Gotham Writers Stories Everywhere—What Makes A Good Entry?

I often get the question on Twitter, “What makes a good entry in the Gotham Writers Stories Everywhere contest?” Before I answer that, let’s start with what the contest is. For those of you that are unaware, Gotham Writers has a monthly Twitter contest called “Stories Everywhere.” Every month, we give you a theme and ask you to write a 25-word-or-less story on that theme. The winner receives a free Gotham class of their choosing, as well as being posted on our winner’s page.

But that’s as far as the guidelines go, hence the question of what exactly we’re looking for. After all, 25 words is not a lot of space. Here are some musts to start:

  1. Make sure it’s no more than 25 words. We count.
  2. Make sure you include the Twitter hashtag #GWStoriesEverywhere or we won’t see it. You don’t have to tweet at us and you don’t have to include the theme for that month in your tweet.
  3. Proofread. A misspelled word or comma splice is enough to cause an otherwise worthy entry to be passed over.

Now, let’s get into the tips and tricks of building a good entry:

  1. Do not include the theme in your entry. For instance, if the theme is “This pie I had,” don’t start your story with “This pie I had was so good that it…” and so on. It often leads to automatically being looked over. We want the theme to resonate within the story without you having to remind us that it does.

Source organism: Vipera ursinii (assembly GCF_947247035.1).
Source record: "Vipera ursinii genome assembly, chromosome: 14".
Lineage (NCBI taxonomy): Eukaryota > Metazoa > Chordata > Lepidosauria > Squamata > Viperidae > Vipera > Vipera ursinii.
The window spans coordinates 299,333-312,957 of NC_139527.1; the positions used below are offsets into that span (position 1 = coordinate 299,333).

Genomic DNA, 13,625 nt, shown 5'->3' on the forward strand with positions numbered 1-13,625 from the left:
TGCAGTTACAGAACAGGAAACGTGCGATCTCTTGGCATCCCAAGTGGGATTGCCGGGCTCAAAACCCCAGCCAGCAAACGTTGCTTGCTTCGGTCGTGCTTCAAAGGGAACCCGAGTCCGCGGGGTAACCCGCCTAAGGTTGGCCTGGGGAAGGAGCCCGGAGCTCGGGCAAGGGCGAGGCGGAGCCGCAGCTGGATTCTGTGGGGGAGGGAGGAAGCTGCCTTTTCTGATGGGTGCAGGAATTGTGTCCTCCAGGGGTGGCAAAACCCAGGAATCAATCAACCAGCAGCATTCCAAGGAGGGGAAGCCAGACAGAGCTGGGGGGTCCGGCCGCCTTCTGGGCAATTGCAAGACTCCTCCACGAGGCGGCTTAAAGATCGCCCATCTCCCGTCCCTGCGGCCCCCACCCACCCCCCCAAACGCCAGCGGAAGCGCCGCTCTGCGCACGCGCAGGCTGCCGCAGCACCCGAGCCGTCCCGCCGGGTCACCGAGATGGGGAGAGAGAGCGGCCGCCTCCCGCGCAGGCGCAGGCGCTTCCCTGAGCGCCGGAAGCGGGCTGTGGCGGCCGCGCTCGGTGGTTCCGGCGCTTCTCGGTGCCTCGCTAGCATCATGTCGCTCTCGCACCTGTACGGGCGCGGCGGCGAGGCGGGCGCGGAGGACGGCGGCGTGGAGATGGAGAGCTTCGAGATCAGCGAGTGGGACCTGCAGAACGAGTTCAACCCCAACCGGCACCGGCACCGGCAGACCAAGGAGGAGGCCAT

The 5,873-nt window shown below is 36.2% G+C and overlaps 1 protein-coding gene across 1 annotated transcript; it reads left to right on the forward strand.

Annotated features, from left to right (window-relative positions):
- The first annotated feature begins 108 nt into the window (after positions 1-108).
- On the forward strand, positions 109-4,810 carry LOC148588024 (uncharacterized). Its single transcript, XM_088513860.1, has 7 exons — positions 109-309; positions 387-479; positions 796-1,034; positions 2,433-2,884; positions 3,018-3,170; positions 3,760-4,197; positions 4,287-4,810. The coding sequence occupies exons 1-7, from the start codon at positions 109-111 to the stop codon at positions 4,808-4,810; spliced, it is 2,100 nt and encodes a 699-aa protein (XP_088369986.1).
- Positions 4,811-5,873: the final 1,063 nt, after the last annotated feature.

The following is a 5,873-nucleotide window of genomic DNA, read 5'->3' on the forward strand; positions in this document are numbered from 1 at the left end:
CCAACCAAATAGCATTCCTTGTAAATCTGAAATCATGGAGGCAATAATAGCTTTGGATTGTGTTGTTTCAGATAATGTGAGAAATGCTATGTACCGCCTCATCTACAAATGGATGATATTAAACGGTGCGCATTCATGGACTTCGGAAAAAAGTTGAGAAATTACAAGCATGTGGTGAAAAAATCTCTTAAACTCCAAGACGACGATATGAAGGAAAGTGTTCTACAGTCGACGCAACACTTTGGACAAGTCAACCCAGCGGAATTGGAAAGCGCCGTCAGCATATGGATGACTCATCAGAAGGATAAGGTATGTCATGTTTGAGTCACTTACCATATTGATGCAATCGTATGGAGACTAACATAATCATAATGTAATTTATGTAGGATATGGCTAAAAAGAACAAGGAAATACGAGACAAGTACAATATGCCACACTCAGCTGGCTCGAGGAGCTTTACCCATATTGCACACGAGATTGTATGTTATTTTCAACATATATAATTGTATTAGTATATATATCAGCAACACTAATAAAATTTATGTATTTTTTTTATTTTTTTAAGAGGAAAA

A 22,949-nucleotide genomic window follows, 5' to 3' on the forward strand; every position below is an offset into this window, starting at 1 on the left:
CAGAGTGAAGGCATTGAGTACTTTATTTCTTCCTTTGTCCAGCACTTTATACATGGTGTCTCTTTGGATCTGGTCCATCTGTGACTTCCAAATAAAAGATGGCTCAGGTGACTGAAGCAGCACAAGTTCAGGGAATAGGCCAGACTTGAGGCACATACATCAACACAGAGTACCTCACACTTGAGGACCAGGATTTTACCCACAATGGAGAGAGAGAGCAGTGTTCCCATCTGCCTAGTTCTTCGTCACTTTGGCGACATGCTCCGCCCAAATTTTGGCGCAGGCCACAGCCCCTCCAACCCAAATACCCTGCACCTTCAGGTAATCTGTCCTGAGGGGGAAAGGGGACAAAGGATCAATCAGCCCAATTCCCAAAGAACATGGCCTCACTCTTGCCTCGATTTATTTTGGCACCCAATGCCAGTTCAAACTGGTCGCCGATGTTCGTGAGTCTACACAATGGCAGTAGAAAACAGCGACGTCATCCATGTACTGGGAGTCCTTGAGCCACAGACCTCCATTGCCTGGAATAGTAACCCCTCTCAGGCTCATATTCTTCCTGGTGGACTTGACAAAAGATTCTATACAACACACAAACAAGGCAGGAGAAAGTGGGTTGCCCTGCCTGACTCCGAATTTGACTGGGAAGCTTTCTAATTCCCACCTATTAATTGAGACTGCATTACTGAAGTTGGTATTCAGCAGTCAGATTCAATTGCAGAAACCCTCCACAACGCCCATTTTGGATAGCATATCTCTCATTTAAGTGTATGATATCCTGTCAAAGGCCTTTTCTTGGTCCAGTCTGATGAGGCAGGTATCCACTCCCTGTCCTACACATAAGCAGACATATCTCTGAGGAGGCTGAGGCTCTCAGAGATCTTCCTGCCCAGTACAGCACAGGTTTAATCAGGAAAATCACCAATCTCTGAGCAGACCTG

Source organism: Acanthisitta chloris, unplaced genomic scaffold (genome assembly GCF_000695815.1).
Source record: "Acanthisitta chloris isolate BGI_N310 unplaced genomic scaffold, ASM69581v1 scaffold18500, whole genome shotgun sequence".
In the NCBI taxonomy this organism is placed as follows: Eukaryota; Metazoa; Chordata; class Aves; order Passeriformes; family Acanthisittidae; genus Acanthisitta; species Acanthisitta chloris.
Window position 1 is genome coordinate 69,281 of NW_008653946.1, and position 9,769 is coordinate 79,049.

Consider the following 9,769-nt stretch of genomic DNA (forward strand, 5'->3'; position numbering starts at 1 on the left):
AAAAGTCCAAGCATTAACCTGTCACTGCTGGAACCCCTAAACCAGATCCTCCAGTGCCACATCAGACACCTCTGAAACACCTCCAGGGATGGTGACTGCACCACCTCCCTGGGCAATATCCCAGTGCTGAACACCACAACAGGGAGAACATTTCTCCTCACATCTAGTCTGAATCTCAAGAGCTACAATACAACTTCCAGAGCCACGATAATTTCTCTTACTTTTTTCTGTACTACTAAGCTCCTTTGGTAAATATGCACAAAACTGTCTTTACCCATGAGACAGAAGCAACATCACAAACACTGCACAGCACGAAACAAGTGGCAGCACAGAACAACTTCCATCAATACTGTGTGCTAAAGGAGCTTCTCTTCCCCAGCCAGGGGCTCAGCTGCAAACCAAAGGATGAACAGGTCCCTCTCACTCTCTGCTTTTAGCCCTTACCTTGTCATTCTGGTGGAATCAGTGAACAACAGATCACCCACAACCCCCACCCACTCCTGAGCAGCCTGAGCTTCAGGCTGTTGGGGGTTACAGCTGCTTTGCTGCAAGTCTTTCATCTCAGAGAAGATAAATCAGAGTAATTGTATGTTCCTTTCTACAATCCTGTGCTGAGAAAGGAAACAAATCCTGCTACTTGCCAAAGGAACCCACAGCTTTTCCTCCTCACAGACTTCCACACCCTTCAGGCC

2. Make sure that your entry is actually a story. Using the pie theme, if your entry is, “This pie I had was so good that I enjoyed it,” you aren’t going to win. That’s not a story, it’s a statement. However, if your entry talks about the first pie you ever had at your grandmother’s house and how every time you catch a whiff of blueberries baking, you’re transported to the seat in her dining room with the photos of you as a child on the wall… that’s pretty good. Now just make that into a cohesive story that stays under the word limit and you’ve got a great chance.
  3. It doesn’t have to sound fancy. We don’t need big words to be impressed by your storytelling capabilities. Use smart, sensible words that tell the story but don’t draw attention to your excessive vocabulary.
  4. That said, make sure it sounds good. Sometimes the best stories have a lyrical component. Through use of such tools as alliteration (so long as it isn’t forced), you can help your story rise above the pack by simply making it a pleasant-sounding story. Words are instruments to be wielded by you, the writer. Don’t just toss them on the page. Give them some melody and rhythm.
  5. A sense of humor always helps. Being able to get a smile from the judges to pair with the depth of your story is never going to hurt your odds.
  6. Lastly, it really does pay to look at the winning entries and see what made them so special. You can do that here.

And that’s it. Happy entering!

 

Josh Sippie
Director of Conferences & Contests

Leave a Reply

Your email address will not be published. Required fields are marked *